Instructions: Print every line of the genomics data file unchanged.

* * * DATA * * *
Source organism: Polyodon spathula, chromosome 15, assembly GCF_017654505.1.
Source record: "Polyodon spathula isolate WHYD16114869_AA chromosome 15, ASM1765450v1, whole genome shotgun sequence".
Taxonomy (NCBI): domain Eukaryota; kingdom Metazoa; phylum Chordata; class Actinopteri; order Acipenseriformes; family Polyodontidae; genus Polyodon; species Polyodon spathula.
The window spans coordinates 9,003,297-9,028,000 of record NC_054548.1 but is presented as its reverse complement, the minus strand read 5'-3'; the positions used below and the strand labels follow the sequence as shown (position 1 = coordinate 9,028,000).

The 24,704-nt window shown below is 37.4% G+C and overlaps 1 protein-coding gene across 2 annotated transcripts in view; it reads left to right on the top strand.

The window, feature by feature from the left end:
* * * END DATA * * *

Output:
Source organism: Polyodon spathula, chromosome 15, assembly GCF_017654505.1.
Source record: "Polyodon spathula isolate WHYD16114869_AA chromosome 15, ASM1765450v1, whole genome shotgun sequence".
Taxonomy (NCBI): domain Eukaryota; kingdom Metazoa; phylum Chordata; class Actinopteri; order Acipenseriformes; family Polyodontidae; genus Polyodon; species Polyodon spathula.
The window spans coordinates 9,003,297-9,028,000 of record NC_054548.1 but is presented as its reverse complement, the minus strand read 5'-3'; the positions used below and the strand labels follow the sequence as shown (position 1 = coordinate 9,028,000).

The 24,704-nt window shown below is 37.4% G+C and overlaps 1 protein-coding gene across 2 annotated transcripts in view; it reads left to right on the top strand.

The window, feature by feature from the left end: